The Magne had put the kettle to boil on the Power plate in the small kitchen. When Jamie entered, he was standing by the Power tap, his hand on the shielding, below the four-by-four square symbol of old Gallia placed by the original builder. Of the sixteen demesnes, twelve remained, but Jamie had never gotten around to covering up the bottom row. The Portall, guardians of the Boundaries, would not approve, but his uncle didn’t seem to notice. The Magne had removed his jacket. His cream wool shirt was finely made. You might, if you didn’t know, take him for a wealthy man of late middle age, perhaps a retired tenant or brickie worker who had done well. Until he turned around and you saw the Power-implanted symbol of the Magne, the imblem, centered on his chest where the shirt’s cut circle displayed it. There was the imblem of Pel Demesne: the profile of a standing dog. There was no doubt what you were facing, then.

“Nice clean tap. You have a good deal in reserve.” The Magne pulled his hand away.

Jamie took his word for it. He’d never felt more than a faint and distant vibration when he touched the tap. Of course, he wasn’t supposed to. “I don’t use much. Cooking, hot water, and now that it’s getting cooler, a bit of heat in the early morning. I could use a Power brick instead.” As Jenifer had pointed out the previous night.

The Magne frowned. “You’re not a brickie, James, no matter how little Power you use. You are a demesne heir. You will have a full tap because your status demands it.”

Jamie had always been curious about the Power, but his uncle avoided discussing it. Alexandra swore he never talked to her either, but she had shrugged it off, claiming she had years ahead of her to learn. Jamie wasn’t sure his cousin was telling the truth. The Magne was generally reasonable, even indulgent, to his heirs. But it was true there were things he would not discuss, and he could snap your head off for asking. Cautiously, Jamie asked, “Can a Power tap be moved?”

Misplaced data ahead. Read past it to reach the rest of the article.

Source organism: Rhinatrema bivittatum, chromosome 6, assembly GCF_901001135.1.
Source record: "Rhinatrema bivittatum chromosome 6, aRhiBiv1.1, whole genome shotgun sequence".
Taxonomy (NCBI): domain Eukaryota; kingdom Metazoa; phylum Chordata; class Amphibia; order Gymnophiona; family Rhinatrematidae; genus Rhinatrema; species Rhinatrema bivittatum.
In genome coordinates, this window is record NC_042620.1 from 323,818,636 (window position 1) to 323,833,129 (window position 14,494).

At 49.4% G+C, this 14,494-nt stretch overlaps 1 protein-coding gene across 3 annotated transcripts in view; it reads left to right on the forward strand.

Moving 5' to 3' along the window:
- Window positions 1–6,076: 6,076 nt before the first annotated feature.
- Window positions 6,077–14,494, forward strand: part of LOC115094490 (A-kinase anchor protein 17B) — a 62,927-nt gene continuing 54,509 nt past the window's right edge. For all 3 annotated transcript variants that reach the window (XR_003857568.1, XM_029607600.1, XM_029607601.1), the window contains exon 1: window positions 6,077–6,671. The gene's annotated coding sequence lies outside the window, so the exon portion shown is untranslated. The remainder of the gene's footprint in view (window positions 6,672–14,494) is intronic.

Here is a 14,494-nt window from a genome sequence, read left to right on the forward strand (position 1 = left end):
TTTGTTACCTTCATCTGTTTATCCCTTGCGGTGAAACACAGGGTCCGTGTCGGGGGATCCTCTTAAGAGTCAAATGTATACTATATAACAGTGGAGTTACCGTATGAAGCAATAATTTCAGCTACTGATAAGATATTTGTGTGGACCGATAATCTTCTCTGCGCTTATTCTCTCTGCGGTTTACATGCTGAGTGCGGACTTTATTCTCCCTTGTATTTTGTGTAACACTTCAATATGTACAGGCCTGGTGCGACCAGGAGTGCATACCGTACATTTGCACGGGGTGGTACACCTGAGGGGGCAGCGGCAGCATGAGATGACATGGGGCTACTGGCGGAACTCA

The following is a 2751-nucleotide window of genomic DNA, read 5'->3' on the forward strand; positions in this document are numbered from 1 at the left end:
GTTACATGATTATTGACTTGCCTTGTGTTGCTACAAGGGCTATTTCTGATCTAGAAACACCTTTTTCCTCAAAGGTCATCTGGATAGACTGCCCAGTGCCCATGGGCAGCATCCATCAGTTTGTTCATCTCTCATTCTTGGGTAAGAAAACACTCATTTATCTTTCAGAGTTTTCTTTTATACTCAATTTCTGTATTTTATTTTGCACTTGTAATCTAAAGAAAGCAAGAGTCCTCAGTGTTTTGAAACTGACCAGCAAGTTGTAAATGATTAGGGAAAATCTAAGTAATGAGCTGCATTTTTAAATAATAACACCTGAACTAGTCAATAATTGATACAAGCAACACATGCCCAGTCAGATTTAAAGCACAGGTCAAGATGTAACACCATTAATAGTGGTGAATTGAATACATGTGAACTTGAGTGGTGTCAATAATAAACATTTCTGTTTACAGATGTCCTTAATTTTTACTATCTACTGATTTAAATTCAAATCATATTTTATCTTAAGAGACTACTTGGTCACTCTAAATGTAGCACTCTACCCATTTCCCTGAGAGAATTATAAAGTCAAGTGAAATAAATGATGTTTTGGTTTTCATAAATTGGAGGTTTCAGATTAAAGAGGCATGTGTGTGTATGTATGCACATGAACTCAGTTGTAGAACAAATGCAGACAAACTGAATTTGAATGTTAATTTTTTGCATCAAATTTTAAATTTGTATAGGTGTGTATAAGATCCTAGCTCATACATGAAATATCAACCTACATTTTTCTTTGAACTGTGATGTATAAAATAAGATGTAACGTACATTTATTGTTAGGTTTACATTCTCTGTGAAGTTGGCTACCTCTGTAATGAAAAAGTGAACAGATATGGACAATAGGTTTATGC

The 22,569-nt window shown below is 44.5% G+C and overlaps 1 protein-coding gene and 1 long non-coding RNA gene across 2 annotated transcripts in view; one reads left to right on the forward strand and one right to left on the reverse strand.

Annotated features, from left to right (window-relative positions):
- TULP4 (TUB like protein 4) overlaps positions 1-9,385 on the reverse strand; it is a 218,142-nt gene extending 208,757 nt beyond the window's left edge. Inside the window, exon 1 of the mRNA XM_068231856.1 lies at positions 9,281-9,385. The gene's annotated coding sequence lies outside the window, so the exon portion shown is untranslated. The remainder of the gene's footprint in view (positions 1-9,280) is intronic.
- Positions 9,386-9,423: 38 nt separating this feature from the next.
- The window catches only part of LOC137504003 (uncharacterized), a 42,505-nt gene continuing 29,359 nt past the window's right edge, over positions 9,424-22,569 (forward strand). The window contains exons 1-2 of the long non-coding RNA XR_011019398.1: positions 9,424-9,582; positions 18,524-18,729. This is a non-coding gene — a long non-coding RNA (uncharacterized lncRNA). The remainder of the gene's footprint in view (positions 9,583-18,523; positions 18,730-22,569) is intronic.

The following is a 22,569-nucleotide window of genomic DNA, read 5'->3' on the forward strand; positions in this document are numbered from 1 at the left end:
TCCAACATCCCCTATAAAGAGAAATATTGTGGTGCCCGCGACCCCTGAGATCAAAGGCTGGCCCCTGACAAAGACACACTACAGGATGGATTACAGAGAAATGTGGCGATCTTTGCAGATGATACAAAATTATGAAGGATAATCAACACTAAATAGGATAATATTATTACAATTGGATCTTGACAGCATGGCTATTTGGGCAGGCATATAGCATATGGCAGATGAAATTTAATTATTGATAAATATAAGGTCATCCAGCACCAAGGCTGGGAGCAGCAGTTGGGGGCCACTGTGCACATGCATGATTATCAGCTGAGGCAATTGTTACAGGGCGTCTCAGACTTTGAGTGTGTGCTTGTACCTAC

The Magne frowned again. “What’s this? Are you leaving this house?” He waved his hand around the small space. “I thought it was what you wanted.”

“No, I’m not leaving. Can a tap be moved?”

The Magne hesitated for so long Jamie was sure he wouldn’t answer. Finally, he said, “It’s best if, assuming a tap is unused, I release it and pull another tap at the new location.” He added, even more reluctantly, “Power isn’t unlimited, you know. A tap used here means less somewhere else.” He rubbed his hand over his imblem and frowned.

Jamie drew a breath. “Most people don’t know that, sir. They think your decisions are arbitrary.”

The Magne snorted. “Yes. Or motivated by my greed for money. Who’s been after you to give up this tap?”

No one had ever accused the Magne of stupidity. Jamie sighed. “Jenifer Pellow. She wants a full tap for Pellow farm. I…I made it plain at the beginning: I had no special favors to grant, no Power, but she thought she could wheedle a tap out of me. She was here because I’m one of the Thirty-Six, for no other reason.”

The Magne shrugged. “So? What does it matter?”

Jamie said, stubbornly, “It matters to me.” He didn’t want to contradict his uncle, but he said, “I prefer a woman who’s interested in me, not in what she thinks I can give her or her family.”

The Magne said, “I think you’ll find, as you get older, it pays to be straightforward in these matters.”